I love walking to our church early. Most people are tucked up warm in their beds so it seems as if I have the sounds and aromas of the changing season, all to myself under the vast blue sky. After meeting with a few folk for prayer, I sauntered into the noisy school hall where groups of chattering people gathered and flowed like flotsam on a stream, some sticking with the clumps and others breaking off to connect with the next group. Last Sunday morning I stepped outside the front door into the crisp, cool air of early autumn. It’s freshness cleared my nose of cosy warmth and I got a whiff of the ripe hibiscus flowers in our neighbor’s garden. As I walked down the road I became aware of the bird cries high above me and the sound of wings swishing as little flocks fluttered in formation in preparation for flying north.

The summer fashions have been so flowery this year. To me it looked like swirls and waves of floating leaves, bobbing blooms, twirling flowers and colliding colours as ladies greeted and turned with fragrant perfumes wafting lightly on the air after them as they made their way to their usual seats. The trousers and shirts stood more solidly like tree trunks stepping determinedly in straight lines, stopping to nod at other pillars of clothes.

I smiled to myself, grateful that I get to see this inside garden of flowing lives in an unusual way. I think that Seeing must sometimes get in the way of experiencing.

After COVID 19, my theme tune is, ‘when will I see you (this) again?’

Wonderfully Made…With a flaw?

A stylised image of a sapling in a triangle of soil I have a story about a tree that drastically changed the way I see myself and that helped me put my blindness into perspective.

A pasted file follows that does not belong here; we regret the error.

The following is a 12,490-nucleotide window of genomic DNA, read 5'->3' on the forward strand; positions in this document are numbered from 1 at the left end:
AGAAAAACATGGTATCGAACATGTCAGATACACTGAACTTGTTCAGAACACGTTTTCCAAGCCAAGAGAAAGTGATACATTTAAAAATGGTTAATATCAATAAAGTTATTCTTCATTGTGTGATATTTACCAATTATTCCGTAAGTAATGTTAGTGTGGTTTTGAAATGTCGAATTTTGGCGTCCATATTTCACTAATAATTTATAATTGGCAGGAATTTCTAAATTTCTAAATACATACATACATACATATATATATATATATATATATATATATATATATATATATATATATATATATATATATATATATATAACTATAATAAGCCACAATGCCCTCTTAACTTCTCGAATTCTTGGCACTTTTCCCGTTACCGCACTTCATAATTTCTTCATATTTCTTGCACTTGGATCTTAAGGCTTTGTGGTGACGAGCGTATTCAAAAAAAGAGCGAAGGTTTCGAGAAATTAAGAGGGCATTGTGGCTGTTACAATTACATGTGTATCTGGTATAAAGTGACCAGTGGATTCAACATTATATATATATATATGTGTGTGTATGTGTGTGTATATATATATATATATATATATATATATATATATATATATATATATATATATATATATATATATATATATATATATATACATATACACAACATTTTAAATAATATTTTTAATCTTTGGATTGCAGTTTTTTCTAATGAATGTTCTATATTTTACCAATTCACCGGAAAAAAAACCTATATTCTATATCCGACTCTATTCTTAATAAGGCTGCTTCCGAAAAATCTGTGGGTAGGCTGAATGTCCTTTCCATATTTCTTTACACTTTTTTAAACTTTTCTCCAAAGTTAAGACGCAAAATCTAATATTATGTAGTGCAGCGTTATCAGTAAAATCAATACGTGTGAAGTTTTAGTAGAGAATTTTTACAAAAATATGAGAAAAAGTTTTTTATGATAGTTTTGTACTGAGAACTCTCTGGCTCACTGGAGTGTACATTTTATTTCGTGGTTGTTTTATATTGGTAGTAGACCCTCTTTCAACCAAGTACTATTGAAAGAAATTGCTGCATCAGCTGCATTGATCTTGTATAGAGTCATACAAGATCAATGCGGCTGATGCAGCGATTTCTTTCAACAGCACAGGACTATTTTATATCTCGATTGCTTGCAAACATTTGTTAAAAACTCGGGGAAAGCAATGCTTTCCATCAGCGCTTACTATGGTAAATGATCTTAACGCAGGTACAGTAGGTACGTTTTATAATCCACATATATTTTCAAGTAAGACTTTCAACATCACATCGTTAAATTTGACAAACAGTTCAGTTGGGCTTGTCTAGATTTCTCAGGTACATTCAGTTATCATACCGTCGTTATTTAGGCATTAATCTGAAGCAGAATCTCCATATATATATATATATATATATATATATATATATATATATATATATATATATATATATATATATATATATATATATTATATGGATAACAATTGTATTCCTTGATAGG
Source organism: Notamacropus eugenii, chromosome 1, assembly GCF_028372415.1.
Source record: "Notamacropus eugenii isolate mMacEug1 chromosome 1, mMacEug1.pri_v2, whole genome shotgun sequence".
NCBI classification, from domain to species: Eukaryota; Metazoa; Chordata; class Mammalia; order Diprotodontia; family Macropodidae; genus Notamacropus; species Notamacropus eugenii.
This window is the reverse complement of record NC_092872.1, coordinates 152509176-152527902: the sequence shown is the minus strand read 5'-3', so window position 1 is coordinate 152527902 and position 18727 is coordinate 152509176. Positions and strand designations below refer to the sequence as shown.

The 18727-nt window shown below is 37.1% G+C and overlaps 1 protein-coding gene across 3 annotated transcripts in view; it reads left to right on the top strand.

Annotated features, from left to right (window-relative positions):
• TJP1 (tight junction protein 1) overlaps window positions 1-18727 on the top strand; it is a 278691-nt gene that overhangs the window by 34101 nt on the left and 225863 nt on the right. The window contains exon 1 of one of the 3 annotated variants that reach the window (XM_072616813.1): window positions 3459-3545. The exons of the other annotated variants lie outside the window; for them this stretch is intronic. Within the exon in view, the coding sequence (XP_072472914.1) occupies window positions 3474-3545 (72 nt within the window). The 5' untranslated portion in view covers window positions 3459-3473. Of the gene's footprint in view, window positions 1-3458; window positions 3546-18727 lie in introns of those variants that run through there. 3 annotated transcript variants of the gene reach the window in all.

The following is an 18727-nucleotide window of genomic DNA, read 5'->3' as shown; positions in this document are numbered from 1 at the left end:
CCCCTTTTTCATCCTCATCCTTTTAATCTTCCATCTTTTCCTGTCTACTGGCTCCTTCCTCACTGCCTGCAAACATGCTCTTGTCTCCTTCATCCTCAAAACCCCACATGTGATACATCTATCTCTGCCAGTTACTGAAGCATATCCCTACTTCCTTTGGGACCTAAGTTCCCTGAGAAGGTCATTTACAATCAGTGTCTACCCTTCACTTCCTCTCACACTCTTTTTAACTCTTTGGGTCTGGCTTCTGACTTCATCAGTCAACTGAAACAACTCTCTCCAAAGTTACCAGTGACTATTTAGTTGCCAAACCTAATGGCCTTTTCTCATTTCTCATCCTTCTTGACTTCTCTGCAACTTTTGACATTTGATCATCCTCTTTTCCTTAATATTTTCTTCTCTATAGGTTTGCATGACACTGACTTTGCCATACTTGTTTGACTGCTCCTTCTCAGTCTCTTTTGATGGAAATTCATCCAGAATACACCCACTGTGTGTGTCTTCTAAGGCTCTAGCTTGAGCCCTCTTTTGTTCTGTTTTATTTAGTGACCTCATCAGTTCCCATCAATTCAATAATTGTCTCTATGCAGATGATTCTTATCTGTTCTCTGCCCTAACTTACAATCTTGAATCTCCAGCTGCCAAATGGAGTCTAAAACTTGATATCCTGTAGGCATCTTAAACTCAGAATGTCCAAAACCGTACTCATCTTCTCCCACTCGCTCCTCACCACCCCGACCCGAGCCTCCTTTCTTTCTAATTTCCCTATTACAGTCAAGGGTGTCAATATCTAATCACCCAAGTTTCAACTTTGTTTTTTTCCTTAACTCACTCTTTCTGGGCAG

Back Ground

I was brought up in a family culture where, as children, we learned words from the Bible off by heart. There are some great verses, but one in particular was very disturbing for me. It’s in Psalm 139. A song written by King David, where he sings, “O Lord, You search me and you know me!” Then  he goes on about everything the Creator knows about him, which is really securing and comforting for me, until the part; “You knit me together in my mother’s womb, I praise You because I am fearfully and wonderfully made. Good grief! Did He know I had a genetic flaw in my ‘knitted’ flesh? How can a person with an inherited degenerative disease be ‘fearfully and wonderfully’ made? Is God a liar? Why is this not my experience? How can a supposedly loving Creator ‘knit’ me with an ingrained flaw? It’s not like my parents had any control of that. 

My Process

This was part of my identity struggle that I took years to put into words. I was scared of the answer in case I was deliberately created to have a factory flaw.  At some pivotal stage of emotional turmoil, probably triggered by some small incident or frustration of not being able to see, I got the courage to ask the hard question to get to the bottom of this. I literally said, “God, if you are alive and real and loving and you made me, then how come I got this disease? Show me, teach me.”

About a week later I was doing some gardening. I find that there is nothing quite as soothing as hard, physical labour that works up a sweat, for a person who is fighting within themselves, namely, me.  There was an area in our garden where nothing seemed to really grow well. It had full sun and got enough water and compost, so I was not sure why a special ‘birthday bush’ I had carefully planted there, had died! It was another symbol of a disappointment and an unexplained defect. We had previously planted a beautiful double-delight rose bush, specially transplanted from our previous home, there and it had also died. What was wrong with these plants?  Why did they not grow for me? The ‘injustice’ seemed to connect with something in my own story. I was upset and so decided to rip everything out of that patch. 

Once the dead roots of the little tree were hacked out, I energetically dug as deep as possible to get rid of this garden bed.  I was arm length into the hole when I came across some builders’ rubble, and a penlight battery.  It was rusted and leaky and had probably, inadvertently, been tossed out in a previous story of someone else’s life. I was so relieved to find the cause of the problem, it was not the plants that were defective , it was the soil.